Uncoiling the conundrum of breast cancer and other genetic mysteries is but one consuming interest for Mary-Claire King. She plays many other roles, as teacher, mother, mentor and human rights activist (See The Woman as Scientist).

Professor Mary-Claire King examines a piece of film that has puzzling genetic information. Photo by Mary Levin.
Politically active since her days as a Berkeley graduate student in the Vietnam-era, she worked briefly for Ralph Nader's consumer interests group before earning her Ph.D. She taught science in Chile on a Ford Foundation grant and participated in research programs funded by the Salvador Allende government. In the aftermath of the 1973 military coup and assassination of Allende, some of her friends and students were murdered or forced to flee.

Today, with the rise of democracy in Latin America, investigators use her lab's expertise in forensic genetics to identify the remains of people murdered in El Salvador, Mexico and especially in Argentina.

King has an ongoing project to assist the "Abuelas," the Grandmothers of the Plaza de Mayo in Buenos Aires. During Argentina's military dictatorship of the 1970s and early 1980s, thousands of activists disappeared and their children were consigned to orphanages or illegally adopted by military families. Today, the grandparents--the parents of "the Disappeared"--seek to be reunited with the children of their lost sons and daughters. A genetic test, one of the same techniques used in criminal trials to identify perpetrators of crimes, is often the only way to confirm that link. The test matches mitochondrial DNA sequences which are maternally inherited.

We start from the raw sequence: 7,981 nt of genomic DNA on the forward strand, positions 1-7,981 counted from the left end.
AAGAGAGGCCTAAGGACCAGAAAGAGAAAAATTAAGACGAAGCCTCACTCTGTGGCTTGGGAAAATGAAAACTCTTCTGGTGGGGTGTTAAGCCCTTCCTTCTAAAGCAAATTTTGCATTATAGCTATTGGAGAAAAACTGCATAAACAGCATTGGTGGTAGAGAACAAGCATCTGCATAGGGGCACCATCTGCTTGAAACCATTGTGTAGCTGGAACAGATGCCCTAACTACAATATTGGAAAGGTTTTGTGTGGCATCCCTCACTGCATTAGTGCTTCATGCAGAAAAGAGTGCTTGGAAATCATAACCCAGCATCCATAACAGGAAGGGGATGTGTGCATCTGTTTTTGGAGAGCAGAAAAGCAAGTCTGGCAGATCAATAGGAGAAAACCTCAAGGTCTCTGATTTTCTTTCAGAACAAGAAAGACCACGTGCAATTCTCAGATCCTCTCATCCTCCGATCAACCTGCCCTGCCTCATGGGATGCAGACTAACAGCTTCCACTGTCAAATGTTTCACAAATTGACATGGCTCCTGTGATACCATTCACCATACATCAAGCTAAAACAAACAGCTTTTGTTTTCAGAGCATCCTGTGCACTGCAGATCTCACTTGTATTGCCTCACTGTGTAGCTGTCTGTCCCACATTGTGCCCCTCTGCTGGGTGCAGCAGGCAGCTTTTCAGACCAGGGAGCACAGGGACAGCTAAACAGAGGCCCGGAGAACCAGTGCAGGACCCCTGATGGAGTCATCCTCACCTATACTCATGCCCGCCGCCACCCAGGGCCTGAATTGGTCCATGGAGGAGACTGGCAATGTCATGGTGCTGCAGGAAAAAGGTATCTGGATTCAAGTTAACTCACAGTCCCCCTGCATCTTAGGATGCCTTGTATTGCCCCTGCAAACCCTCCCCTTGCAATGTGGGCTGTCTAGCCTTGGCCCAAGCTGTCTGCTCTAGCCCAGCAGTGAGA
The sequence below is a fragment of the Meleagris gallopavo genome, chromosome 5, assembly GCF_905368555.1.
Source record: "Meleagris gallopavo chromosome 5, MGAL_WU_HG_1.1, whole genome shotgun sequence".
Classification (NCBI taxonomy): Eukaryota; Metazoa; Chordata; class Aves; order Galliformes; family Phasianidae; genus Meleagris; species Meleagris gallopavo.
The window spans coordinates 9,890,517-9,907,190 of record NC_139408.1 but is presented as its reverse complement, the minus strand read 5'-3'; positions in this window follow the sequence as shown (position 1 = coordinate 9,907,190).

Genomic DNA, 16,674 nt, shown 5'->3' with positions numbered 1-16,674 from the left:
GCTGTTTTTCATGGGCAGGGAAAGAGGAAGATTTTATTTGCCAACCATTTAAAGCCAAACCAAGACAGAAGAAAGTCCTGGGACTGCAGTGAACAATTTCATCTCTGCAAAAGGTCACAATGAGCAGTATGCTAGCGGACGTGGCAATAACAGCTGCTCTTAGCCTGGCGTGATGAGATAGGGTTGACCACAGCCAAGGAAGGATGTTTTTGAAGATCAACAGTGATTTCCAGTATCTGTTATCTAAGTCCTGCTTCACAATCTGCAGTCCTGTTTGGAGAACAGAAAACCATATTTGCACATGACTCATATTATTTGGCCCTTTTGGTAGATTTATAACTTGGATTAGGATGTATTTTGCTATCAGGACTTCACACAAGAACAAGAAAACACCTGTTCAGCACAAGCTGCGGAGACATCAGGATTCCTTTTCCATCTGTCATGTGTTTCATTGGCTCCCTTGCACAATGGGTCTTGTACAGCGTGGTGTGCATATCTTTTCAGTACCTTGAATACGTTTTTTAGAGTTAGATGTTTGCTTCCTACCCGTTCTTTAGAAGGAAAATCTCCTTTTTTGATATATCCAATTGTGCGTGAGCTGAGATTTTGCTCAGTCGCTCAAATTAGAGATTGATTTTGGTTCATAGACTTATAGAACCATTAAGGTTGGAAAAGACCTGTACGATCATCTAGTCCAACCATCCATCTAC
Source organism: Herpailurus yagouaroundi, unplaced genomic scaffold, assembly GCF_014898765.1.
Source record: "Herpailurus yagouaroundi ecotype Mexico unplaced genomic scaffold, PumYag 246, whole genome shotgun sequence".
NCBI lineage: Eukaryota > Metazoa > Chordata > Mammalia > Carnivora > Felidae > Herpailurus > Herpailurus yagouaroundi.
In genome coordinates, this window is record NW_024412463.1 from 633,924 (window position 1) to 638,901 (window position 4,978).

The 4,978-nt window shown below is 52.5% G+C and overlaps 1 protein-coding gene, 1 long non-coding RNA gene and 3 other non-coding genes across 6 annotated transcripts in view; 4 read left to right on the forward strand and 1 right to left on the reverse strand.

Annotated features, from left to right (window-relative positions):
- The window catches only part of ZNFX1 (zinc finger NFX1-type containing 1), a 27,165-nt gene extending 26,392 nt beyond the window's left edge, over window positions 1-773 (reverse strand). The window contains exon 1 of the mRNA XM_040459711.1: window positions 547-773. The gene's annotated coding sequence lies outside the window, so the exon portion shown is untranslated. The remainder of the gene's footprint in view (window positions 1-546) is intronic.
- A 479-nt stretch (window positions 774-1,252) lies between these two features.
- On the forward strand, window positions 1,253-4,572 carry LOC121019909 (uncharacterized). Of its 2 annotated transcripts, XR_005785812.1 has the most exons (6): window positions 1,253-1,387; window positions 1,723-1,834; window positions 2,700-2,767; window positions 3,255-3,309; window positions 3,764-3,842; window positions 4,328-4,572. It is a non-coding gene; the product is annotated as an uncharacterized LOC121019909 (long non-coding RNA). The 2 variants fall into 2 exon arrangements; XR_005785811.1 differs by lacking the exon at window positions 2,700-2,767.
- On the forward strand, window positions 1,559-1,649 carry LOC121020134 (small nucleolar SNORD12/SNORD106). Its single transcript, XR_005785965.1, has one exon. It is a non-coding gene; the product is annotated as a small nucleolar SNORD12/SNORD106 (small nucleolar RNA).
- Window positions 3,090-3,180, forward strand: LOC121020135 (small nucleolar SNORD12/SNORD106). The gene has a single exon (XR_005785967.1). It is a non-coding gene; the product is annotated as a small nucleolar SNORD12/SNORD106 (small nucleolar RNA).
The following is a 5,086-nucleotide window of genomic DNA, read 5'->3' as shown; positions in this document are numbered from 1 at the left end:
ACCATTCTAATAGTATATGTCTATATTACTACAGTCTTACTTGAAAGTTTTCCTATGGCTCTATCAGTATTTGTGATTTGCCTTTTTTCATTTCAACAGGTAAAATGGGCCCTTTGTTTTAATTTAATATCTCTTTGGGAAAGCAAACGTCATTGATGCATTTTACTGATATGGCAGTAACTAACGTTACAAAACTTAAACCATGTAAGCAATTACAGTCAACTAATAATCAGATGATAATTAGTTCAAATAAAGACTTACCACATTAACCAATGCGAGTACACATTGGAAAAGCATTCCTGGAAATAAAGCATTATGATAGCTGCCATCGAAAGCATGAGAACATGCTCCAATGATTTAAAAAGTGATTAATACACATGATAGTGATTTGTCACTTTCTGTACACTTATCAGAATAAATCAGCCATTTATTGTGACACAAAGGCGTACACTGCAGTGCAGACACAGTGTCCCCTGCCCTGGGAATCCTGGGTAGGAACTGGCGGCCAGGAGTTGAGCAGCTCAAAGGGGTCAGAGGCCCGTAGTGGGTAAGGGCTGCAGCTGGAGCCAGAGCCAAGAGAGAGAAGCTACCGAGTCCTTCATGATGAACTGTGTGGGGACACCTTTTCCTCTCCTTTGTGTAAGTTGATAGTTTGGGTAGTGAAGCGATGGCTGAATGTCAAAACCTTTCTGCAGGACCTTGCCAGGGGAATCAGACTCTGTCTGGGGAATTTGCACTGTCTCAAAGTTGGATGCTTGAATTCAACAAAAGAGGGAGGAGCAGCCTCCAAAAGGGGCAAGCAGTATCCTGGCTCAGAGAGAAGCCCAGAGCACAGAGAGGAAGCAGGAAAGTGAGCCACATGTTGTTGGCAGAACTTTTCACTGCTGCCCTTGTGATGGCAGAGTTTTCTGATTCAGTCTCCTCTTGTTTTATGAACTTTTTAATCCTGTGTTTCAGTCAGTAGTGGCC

King recently invited a new post-doctoral fellow into her lab, Michele Harvey, to further her work in identifying the victims of human rights abuses, with funding from the organization Physicians for Human Rights. As well as continuing work in Argentina, they will work to identify the remains of murdered war victims in Bosnia, Rwanda, and Ethiopia, amassing genetic evidence for use in international war crimes trials.

"There is a human aspect to Mary-Claire's scientific work that transforms it," says Harvey, "whether it's with breast cancer patients and their families, or with the families of the Disappeared. She knows the families, and the stories behind them. She realizes that in Argentina people have risked their lives to give blood samples for her work."

"Mary-Claire's scientific interest is more an outcropping of her humanism than of a natural bent toward science," says her younger brother, Paul King, who is CEO of Vanalco, an aluminum smelter in Vancouver, Wash. "She always had a quantitative bent and scientific ability, but she was very good at everything. She had the desire to take her math ability and apply it to do some good."

Berkeley's Loss, UW's Gain
A Eureka Moment ... Someday
The Woman as Scientist

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